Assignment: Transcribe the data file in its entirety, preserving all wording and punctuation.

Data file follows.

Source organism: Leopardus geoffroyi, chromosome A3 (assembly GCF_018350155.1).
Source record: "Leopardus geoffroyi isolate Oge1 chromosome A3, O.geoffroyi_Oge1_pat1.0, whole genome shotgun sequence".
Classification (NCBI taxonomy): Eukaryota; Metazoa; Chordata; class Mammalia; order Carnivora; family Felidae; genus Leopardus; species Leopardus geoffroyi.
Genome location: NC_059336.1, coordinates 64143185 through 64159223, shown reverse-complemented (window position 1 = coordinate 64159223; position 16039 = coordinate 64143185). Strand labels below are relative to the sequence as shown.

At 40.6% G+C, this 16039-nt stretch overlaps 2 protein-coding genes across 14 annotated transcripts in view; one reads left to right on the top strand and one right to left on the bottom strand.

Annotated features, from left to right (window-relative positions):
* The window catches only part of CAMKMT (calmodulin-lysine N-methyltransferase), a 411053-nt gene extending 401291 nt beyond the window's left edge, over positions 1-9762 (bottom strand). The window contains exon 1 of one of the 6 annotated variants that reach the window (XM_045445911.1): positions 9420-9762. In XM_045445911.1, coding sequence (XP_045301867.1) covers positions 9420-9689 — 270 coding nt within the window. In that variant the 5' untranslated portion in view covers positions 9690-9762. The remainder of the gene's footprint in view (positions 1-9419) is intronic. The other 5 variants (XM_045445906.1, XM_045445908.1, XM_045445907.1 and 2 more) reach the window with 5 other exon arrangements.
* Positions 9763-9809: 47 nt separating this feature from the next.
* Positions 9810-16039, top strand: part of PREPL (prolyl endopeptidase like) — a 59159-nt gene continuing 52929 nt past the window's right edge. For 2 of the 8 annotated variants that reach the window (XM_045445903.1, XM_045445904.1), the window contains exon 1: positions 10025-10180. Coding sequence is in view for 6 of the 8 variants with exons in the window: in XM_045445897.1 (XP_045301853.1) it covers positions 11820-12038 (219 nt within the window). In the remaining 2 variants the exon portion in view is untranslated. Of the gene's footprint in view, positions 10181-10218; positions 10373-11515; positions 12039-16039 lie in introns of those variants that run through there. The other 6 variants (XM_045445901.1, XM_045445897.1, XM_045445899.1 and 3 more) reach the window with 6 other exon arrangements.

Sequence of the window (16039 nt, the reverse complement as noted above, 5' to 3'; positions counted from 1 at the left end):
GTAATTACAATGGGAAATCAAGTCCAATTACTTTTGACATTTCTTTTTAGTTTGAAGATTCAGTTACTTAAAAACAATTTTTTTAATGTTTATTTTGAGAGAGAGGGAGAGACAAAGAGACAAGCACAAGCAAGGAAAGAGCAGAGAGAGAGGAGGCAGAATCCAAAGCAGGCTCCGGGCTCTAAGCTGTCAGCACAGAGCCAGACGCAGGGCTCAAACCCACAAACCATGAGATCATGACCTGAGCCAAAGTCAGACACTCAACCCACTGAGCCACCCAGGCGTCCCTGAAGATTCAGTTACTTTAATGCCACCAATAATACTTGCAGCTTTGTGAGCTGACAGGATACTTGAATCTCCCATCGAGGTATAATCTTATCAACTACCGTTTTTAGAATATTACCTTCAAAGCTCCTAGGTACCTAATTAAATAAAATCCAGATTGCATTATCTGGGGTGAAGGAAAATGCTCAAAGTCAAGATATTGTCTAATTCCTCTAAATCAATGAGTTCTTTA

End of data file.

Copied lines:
Source organism: Leopardus geoffroyi, chromosome A3 (assembly GCF_018350155.1).
Source record: "Leopardus geoffroyi isolate Oge1 chromosome A3, O.geoffroyi_Oge1_pat1.0, whole genome shotgun sequence".
Classification (NCBI taxonomy): Eukaryota; Metazoa; Chordata; class Mammalia; order Carnivora; family Felidae; genus Leopardus; species Leopardus geoffroyi.
Genome location: NC_059336.1, coordinates 64143185 through 64159223, shown reverse-complemented (window position 1 = coordinate 64159223; position 16039 = coordinate 64143185). Strand labels below are relative to the sequence as shown.

At 40.6% G+C, this 16039-nt stretch overlaps 2 protein-coding genes across 14 annotated transcripts in view; one reads left to right on the top strand and one right to left on the bottom strand.

Annotated features, from left to right (window-relative positions):
* The window catches only part of CAMKMT (calmodulin-lysine N-methyltransferase), a 411053-nt gene extending 401291 nt beyond the window's left edge, over positions 1-9762 (bottom strand). The window contains exon 1 of one of the 6 annotated variants that reach the window (XM_045445911.1): positions 9420-9762. In XM_045445911.1, coding sequence (XP_045301867.1) covers positions 9420-9689 — 270 coding nt within the window. In that variant the 5' untranslated portion in view covers positions 9690-9762. The remainder of the gene's footprint in view (positions 1-9419) is intronic. The other 5 variants (XM_045445906.1, XM_045445908.1, XM_045445907.1 and 2 more) reach the window with 5 other exon arrangements.
* Positions 9763-9809: 47 nt separating this feature from the next.
* Positions 9810-16039, top strand: part of PREPL (prolyl endopeptidase like) — a 59159-nt gene continuing 52929 nt past the window's right edge. For 2 of the 8 annotated variants that reach the window (XM_045445903.1, XM_045445904.1), the window contains exon 1: positions 10025-10180. Coding sequence is in view for 6 of the 8 variants with exons in the window: in XM_045445897.1 (XP_045301853.1) it covers positions 11820-12038 (219 nt within the window). In the remaining 2 variants the exon portion in view is untranslated. Of the gene's footprint in view, positions 10181-10218; positions 10373-11515; positions 12039-16039 lie in introns of those variants that run through there. The other 6 variants (XM_045445901.1, XM_045445897.1, XM_045445899.1 and 3 more) reach the window with 6 other exon arrangements.

Sequence of the window (16039 nt, the reverse complement as noted above, 5' to 3'; positions counted from 1 at the left end):
GTAATTACAATGGGAAATCAAGTCCAATTACTTTTGACATTTCTTTTTAGTTTGAAGATTCAGTTACTTAAAAACAATTTTTTTAATGTTTATTTTGAGAGAGAGGGAGAGACAAAGAGACAAGCACAAGCAAGGAAAGAGCAGAGAGAGAGGAGGCAGAATCCAAAGCAGGCTCCGGGCTCTAAGCTGTCAGCACAGAGCCAGACGCAGGGCTCAAACCCACAAACCATGAGATCATGACCTGAGCCAAAGTCAGACACTCAACCCACTGAGCCACCCAGGCGTCCCTGAAGATTCAGTTACTTTAATGCCACCAATAATACTTGCAGCTTTGTGAGCTGACAGGATACTTGAATCTCCCATCGAGGTATAATCTTATCAACTACCGTTTTTAGAATATTACCTTCAAAGCTCCTAGGTACCTAATTAAATAAAATCCAGATTGCATTATCTGGGGTGAAGGAAAATGCTCAAAGTCAAGATATTGTCTAATTCCTCTAAATCAATGAGTTCTTTA